An intelligent storage system consists of four key components: front end, cache, back end, and physical disks. Figure 4-1 illustrates these components and their interconnections. An I/O request received from the host at the front-end port is processed through cache and the back end, to enable storage and retrieval of data from the physical disk. A read request can be serviced directly from cache if the requested data is found in cache.
intelligent storage systems generally fall into one of the following two categories:
High-end storage systems.
Mid-range storage systems.
Traditionally, high-end storage systems have been implemented with active-active arrays, whereas mid range storage systems used typically in small and medium sized enterprises have been implemented with active passive arrays. Active passive arrays provide optimal storage solutions at lower costs. Enterprises make use of this cost advantage and implement active passive arrays to meet specific application requirements such as performance, availability and scalability. The distinctions between these two implementations are becoming increasingly insignificant.
High end storage systems, referred to as active-active arrays, are generally aimed at large enterprises for centralizing corporate data. These arrays are designed with a large number of controllers and cache memory. An active-active array implies that the host can perform I/Os to its LUNs across any of the available paths (see Figure 4-7).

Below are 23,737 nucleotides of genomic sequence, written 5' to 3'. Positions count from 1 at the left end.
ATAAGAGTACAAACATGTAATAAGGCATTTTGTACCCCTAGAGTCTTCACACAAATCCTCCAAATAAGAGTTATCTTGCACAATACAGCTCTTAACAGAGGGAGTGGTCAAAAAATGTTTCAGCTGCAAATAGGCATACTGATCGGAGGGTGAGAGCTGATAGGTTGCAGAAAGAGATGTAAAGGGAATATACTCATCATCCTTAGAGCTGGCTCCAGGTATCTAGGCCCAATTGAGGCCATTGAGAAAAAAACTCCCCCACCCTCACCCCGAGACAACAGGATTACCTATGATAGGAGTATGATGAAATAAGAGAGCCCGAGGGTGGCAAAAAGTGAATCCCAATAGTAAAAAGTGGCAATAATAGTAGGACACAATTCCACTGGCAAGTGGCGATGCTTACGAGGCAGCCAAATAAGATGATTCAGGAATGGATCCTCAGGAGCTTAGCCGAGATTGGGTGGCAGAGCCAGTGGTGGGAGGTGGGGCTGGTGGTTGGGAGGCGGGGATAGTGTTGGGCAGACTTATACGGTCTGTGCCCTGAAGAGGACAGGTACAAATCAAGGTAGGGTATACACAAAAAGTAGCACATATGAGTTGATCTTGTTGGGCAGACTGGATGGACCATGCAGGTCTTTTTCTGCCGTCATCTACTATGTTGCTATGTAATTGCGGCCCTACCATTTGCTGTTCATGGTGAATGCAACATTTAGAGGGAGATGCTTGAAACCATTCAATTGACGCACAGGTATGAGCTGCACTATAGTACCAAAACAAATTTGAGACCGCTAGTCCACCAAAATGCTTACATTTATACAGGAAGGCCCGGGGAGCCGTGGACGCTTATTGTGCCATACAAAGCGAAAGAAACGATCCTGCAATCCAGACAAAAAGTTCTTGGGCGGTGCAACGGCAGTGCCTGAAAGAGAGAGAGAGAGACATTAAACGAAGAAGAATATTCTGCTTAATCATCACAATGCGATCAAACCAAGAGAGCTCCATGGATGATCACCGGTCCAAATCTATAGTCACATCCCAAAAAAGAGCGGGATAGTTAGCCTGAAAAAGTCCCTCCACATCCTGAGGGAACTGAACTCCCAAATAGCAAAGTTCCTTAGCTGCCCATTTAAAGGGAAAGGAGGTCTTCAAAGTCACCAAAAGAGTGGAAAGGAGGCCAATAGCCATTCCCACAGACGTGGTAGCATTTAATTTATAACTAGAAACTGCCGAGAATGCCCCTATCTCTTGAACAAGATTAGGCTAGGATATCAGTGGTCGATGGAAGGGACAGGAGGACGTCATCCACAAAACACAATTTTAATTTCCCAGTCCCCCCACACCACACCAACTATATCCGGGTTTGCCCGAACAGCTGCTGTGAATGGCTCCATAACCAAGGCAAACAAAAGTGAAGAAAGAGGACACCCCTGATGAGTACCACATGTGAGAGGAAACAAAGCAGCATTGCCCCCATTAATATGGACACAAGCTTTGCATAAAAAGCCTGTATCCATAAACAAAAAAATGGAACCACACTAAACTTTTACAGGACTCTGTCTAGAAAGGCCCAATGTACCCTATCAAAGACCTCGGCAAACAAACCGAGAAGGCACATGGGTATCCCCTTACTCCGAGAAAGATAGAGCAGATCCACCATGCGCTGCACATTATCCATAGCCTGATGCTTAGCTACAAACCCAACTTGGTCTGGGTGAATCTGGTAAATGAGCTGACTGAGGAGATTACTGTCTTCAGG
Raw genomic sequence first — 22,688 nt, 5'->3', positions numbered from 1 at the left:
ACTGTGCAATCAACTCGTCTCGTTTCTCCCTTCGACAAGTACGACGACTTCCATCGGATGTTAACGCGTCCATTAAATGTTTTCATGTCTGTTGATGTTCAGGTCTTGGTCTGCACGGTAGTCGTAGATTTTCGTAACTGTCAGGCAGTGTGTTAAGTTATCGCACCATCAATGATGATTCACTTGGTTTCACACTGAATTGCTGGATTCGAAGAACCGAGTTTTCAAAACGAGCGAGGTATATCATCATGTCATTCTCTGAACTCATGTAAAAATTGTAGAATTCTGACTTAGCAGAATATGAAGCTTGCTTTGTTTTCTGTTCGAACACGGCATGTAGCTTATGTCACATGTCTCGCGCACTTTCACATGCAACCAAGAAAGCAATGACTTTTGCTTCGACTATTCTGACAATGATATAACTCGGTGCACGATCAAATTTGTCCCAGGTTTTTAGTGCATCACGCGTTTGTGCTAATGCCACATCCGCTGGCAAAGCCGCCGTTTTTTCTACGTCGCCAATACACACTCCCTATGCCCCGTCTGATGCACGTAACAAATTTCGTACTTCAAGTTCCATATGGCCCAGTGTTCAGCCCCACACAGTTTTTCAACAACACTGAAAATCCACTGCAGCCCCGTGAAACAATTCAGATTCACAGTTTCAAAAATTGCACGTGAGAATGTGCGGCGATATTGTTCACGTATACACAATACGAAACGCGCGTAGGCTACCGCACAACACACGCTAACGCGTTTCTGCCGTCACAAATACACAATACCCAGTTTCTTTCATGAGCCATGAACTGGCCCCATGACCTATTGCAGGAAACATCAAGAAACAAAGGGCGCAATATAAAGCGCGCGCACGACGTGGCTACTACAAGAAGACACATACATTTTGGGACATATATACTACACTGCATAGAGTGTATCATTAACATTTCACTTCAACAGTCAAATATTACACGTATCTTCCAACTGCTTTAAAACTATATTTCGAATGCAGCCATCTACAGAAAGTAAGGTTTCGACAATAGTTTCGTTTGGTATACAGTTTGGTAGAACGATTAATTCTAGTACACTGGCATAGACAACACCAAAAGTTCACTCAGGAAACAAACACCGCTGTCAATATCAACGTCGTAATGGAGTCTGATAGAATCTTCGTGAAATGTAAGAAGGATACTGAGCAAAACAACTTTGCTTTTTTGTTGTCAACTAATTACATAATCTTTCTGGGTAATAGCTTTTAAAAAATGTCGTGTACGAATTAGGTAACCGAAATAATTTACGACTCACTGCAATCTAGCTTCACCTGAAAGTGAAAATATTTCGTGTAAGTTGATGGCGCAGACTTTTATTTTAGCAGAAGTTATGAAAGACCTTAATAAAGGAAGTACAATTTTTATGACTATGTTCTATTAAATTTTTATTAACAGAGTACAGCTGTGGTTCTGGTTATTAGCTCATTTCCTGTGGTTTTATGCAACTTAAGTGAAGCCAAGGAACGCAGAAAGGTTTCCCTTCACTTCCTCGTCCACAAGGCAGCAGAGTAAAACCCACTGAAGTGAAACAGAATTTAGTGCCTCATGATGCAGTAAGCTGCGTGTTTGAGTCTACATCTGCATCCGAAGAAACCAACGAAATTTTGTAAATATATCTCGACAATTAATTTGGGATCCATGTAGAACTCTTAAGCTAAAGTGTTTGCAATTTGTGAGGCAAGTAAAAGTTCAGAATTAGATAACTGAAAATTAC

To address the enterprise storage needs, these arrays provide the following capabilities:
Large storage capacity.
Large amounts of cache to service host I/Os optimally.
Fault tolerance architecture to improve data availability.
Connectivity to mainframe computers and open systems hosts.
Availability of multiple front-end ports and interface protocols to serve a large number of hosts.
Availability of multiple back-end fibre channel or SCSI RAID controllers to manage disk processing.
Scalability to support increased connectivity, performance and storage requirements.
Ability to handle large amounts of concurrent I/Os from a number of servers and applications.
Support for array-based local and remote replication.
In addition to these features, high end arrays possess some unique features and functional's that are required for mission-critical applications in large enterprises.
Mid range storage systems are also referred to as active passive arrays and they are best suited for small and medium sized enterprises, In an active passive array, a host can perform I/Os to a LUN only through the paths to the owning controller of that LUN. These paths are called active paths. The other paths are passive with respect to this LUN, As shown in Figure 4-8, the host can perform reads or writes to the LUN only through the path to controller A, as controller A is the owner of that LUN. The path to controller B remains passive and no I/O activity is performed through this path.
Mid-range storage systems are typically designed with two controllers, each of which contains host interfaces, cache, RAID controllers, and risk drive interfaces.
Mid-range arrays are designed to meet the requirements of small and medium enterprises, therefore, they host less storage capacity and global cache than active-active arrays. There are also fewer front-end ports for connection to servers. However, they ensure high redundancy and high performance for applications with predictable workloads. They also support array-based local and remote replication.